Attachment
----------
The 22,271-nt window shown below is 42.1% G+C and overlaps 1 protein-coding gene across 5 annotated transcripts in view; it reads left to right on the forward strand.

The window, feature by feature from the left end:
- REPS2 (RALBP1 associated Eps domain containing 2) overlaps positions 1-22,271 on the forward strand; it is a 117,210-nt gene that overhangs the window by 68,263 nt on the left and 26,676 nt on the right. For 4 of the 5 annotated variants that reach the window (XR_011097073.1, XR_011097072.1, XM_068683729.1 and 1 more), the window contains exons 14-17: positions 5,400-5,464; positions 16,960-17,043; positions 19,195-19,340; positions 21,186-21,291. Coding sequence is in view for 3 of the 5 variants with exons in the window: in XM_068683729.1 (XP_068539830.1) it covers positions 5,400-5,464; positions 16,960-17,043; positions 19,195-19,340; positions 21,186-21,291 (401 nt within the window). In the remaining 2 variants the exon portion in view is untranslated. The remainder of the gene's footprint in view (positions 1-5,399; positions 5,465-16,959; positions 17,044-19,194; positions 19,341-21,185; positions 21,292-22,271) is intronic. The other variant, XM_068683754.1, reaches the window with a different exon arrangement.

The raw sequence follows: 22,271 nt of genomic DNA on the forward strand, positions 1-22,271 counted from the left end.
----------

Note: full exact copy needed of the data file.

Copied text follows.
The 22,271-nt window shown below is 42.1% G+C and overlaps 1 protein-coding gene across 5 annotated transcripts in view; it reads left to right on the forward strand.

The window, feature by feature from the left end:
- REPS2 (RALBP1 associated Eps domain containing 2) overlaps positions 1-22,271 on the forward strand; it is a 117,210-nt gene that overhangs the window by 68,263 nt on the left and 26,676 nt on the right. For 4 of the 5 annotated variants that reach the window (XR_011097073.1, XR_011097072.1, XM_068683729.1 and 1 more), the window contains exons 14-17: positions 5,400-5,464; positions 16,960-17,043; positions 19,195-19,340; positions 21,186-21,291. Coding sequence is in view for 3 of the 5 variants with exons in the window: in XM_068683729.1 (XP_068539830.1) it covers positions 5,400-5,464; positions 16,960-17,043; positions 19,195-19,340; positions 21,186-21,291 (401 nt within the window). In the remaining 2 variants the exon portion in view is untranslated. The remainder of the gene's footprint in view (positions 1-5,399; positions 5,465-16,959; positions 17,044-19,194; positions 19,341-21,185; positions 21,292-22,271) is intronic. The other variant, XM_068683754.1, reaches the window with a different exon arrangement.

The raw sequence follows: 22,271 nt of genomic DNA on the forward strand, positions 1-22,271 counted from the left end.